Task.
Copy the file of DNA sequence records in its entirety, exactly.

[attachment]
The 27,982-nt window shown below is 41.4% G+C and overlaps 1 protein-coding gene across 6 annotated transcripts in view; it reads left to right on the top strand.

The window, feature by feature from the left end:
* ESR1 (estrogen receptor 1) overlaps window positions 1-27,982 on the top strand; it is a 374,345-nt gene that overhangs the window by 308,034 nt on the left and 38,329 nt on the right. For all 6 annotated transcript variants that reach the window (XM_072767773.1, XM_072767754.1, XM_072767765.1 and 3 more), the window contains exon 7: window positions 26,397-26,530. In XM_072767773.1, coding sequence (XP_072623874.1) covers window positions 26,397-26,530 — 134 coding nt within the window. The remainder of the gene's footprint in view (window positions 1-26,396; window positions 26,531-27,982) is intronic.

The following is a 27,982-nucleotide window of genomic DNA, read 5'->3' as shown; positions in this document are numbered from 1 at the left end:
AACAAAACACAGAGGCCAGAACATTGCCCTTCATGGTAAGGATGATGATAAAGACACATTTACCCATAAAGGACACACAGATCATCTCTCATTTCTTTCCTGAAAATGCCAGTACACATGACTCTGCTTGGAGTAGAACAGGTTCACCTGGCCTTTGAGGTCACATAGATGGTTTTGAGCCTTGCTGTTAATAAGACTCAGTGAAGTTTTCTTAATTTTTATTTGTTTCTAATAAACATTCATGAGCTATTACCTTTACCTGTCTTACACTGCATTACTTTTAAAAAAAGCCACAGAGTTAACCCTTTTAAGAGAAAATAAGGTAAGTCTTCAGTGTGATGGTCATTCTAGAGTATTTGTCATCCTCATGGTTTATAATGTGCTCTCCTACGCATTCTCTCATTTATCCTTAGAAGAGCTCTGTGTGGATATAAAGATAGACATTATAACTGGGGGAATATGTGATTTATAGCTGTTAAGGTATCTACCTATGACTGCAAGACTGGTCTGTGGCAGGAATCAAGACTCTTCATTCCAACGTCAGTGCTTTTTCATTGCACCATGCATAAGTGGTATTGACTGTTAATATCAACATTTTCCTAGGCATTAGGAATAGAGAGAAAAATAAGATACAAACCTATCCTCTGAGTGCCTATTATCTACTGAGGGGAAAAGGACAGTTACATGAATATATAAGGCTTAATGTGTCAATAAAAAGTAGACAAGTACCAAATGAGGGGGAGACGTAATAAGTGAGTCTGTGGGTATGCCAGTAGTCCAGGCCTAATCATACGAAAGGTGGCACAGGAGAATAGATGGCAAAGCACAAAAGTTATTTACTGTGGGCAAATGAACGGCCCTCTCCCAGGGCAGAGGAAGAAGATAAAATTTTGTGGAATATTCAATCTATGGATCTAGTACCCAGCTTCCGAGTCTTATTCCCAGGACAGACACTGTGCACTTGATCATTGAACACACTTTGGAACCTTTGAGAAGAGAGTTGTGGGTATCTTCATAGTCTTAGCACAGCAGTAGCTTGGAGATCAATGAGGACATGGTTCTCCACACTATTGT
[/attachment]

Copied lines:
The 27,982-nt window shown below is 41.4% G+C and overlaps 1 protein-coding gene across 6 annotated transcripts in view; it reads left to right on the top strand.

The window, feature by feature from the left end:
* ESR1 (estrogen receptor 1) overlaps window positions 1-27,982 on the top strand; it is a 374,345-nt gene that overhangs the window by 308,034 nt on the left and 38,329 nt on the right. For all 6 annotated transcript variants that reach the window (XM_072767773.1, XM_072767754.1, XM_072767765.1 and 3 more), the window contains exon 7: window positions 26,397-26,530. In XM_072767773.1, coding sequence (XP_072623874.1) covers window positions 26,397-26,530 — 134 coding nt within the window. The remainder of the gene's footprint in view (window positions 1-26,396; window positions 26,531-27,982) is intronic.

The following is a 27,982-nucleotide window of genomic DNA, read 5'->3' as shown; positions in this document are numbered from 1 at the left end:
AACAAAACACAGAGGCCAGAACATTGCCCTTCATGGTAAGGATGATGATAAAGACACATTTACCCATAAAGGACACACAGATCATCTCTCATTTCTTTCCTGAAAATGCCAGTACACATGACTCTGCTTGGAGTAGAACAGGTTCACCTGGCCTTTGAGGTCACATAGATGGTTTTGAGCCTTGCTGTTAATAAGACTCAGTGAAGTTTTCTTAATTTTTATTTGTTTCTAATAAACATTCATGAGCTATTACCTTTACCTGTCTTACACTGCATTACTTTTAAAAAAAGCCACAGAGTTAACCCTTTTAAGAGAAAATAAGGTAAGTCTTCAGTGTGATGGTCATTCTAGAGTATTTGTCATCCTCATGGTTTATAATGTGCTCTCCTACGCATTCTCTCATTTATCCTTAGAAGAGCTCTGTGTGGATATAAAGATAGACATTATAACTGGGGGAATATGTGATTTATAGCTGTTAAGGTATCTACCTATGACTGCAAGACTGGTCTGTGGCAGGAATCAAGACTCTTCATTCCAACGTCAGTGCTTTTTCATTGCACCATGCATAAGTGGTATTGACTGTTAATATCAACATTTTCCTAGGCATTAGGAATAGAGAGAAAAATAAGATACAAACCTATCCTCTGAGTGCCTATTATCTACTGAGGGGAAAAGGACAGTTACATGAATATATAAGGCTTAATGTGTCAATAAAAAGTAGACAAGTACCAAATGAGGGGGAGACGTAATAAGTGAGTCTGTGGGTATGCCAGTAGTCCAGGCCTAATCATACGAAAGGTGGCACAGGAGAATAGATGGCAAAGCACAAAAGTTATTTACTGTGGGCAAATGAACGGCCCTCTCCCAGGGCAGAGGAAGAAGATAAAATTTTGTGGAATATTCAATCTATGGATCTAGTACCCAGCTTCCGAGTCTTATTCCCAGGACAGACACTGTGCACTTGATCATTGAACACACTTTGGAACCTTTGAGAAGAGAGTTGTGGGTATCTTCATAGTCTTAGCACAGCAGTAGCTTGGAGATCAATGAGGACATGGTTCTCCACACTATTGT